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You spend months researching it, weeks writing it, and a lifetime trying to promote it. So why let your business travel policy go to waste? 

If you’re one of the progressive organised companies that has a well-thought out travel policy and procedure, then congratulations you’re half-way there. Half-way, because a policy is only useful if colleagues use it. 

So then, how can you ensure that your travel policy for employees is widely adopted? Glad you asked, here’s eight ways to ensure every member of the team adopts your HR travel policy today. 


Make sure it’s well written

One of the most important factors in policy adoption is making sure you have an appropriate well-written document that’s easy to understand. If you’re wondering how to write a corporate travel policy, there are plenty of templates available online. However, the best policies are those that cover all FAQs in a clear and concise way. It doesn’t need to be ‘War and Peace’, in fact the more compact it is, the more likely it will be read.  

Keep points brief, using headers and sub-sections, and have a contents page for easy access. Ensure you explain your travel policy and procedure clearly with no room for misinterpretation. This should include key points such as: allowable expenses, when and how to submit expenses, how to make travel bookings, how to make hotel reservations, logins, passcodes and insurance details, behaviour expectations, along with health and safety protocols. 


Invite stakeholders from around the business

Much like anything in business, if you want buy-in from the wider company, you’ll need to involve them. To that end, why not invite various stakeholders from around the organisation to share any useful feedback to incorporate into your HR travel policy, this will also help with enforcing it too. 


Make sure it’s accessible

When it comes to policy uptake, the single most important factor is ensuring that it’s easy to locate at a moment’s notice. If you have an intranet, there should be a link on the home page, or perhaps a downloadable version could be available on laptop home screens or on a USB key. Additionally, provide a printed hard copy to all colleagues, to ensure there’s no excuse for missing it. If you send out regular company emails or newsletters, this is a prime opportunity to remind colleagues where to access the corporate travel policy. 


Make it part of onboarding

It’s far easier to get new starters to adopt a travel policy, than change old habits. In short, an induction to your corporate and HR travel policy should be an integral part of the onboarding process. This will ensure colleagues default to the corporate handbook naturally. 


Host mandatory training sessions

As for existing colleagues, it can be harder to change protocol and process. If you find that take-up is still poor around your business travel policies, it could be time to rethink the way you approach it. Introducing mandatory travel policy training is one way to do this, and doesn’t have to be onerous – it could be a simple 20-minute session outlining the key points of your policy, and where to access it.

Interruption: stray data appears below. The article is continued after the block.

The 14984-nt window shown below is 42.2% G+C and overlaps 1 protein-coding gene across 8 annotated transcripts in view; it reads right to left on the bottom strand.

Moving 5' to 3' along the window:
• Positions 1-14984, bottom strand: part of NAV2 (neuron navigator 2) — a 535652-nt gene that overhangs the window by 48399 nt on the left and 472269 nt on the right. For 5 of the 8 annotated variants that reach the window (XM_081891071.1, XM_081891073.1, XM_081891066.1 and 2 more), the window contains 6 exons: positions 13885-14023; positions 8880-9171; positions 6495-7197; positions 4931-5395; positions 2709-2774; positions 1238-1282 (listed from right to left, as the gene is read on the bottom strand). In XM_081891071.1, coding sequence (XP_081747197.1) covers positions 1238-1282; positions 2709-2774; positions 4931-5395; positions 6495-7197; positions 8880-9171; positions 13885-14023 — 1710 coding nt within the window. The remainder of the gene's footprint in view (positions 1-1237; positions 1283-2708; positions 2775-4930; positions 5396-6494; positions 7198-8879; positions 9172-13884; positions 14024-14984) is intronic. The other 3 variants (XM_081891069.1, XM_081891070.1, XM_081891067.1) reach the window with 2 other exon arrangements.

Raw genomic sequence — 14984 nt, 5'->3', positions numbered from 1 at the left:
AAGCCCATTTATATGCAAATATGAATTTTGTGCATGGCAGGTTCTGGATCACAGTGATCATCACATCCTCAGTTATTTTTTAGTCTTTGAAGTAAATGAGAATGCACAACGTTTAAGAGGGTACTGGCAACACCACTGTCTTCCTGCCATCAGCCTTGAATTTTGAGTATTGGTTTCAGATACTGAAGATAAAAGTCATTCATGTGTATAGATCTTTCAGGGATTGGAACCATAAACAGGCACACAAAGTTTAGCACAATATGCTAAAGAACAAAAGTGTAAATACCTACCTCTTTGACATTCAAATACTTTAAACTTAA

Use an online travel platform

Many companies today use online travel platforms to help with the ease of business travel. This is hugely advantageous when enforcing a travel policy for employees, as you can pre-select hotel partners, cap spending limits, and implement requirements that reflect your company travel policy without being heavy handed. As a further bonus, many platforms, such as Roomex, also offer a pre-paid company card, which means that you can keep tabs on expenses and help automate the process.  


Keep it up to date

As a general rule, a corporate travel policy should be reviewed and updated at least bi-annually. As the recent pandemic highlighted, it’s useful to have company travel policy and procedures in one consolidated place. This also means keeping details up to date, to reflect the ever-changing environment, as well as for compliance. This also provides you with the perfect excuse to re-share the document regularly with colleagues. 


Acknowledge colleague use

And finally, if you’re looking for a smart way to get colleagues to adopt your travel policy -  incentivise them! Some companies reward colleagues for their commitment to best practice, or for helping to saving the company money through budget control, or expense management. Incentives could range from days off in lieu to vouchers and ‘employee of the month’ awards. Either way, it’s a great opportunity to dovetail a strategy with internal communications for colleague engagement. 


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Sophia Walker
Post by Sophia Walker
November 30, 2022
Sophia Walker is a freelance content writer with a passion for travel, wellbeing and storytelling. With over 15 years’ experience in the industry, her work has been published extensively in print and online. This includes The Huffington Post and various corporate websites and blogs. Sophia is often found in far-flung destinations, when not in her native home of London.

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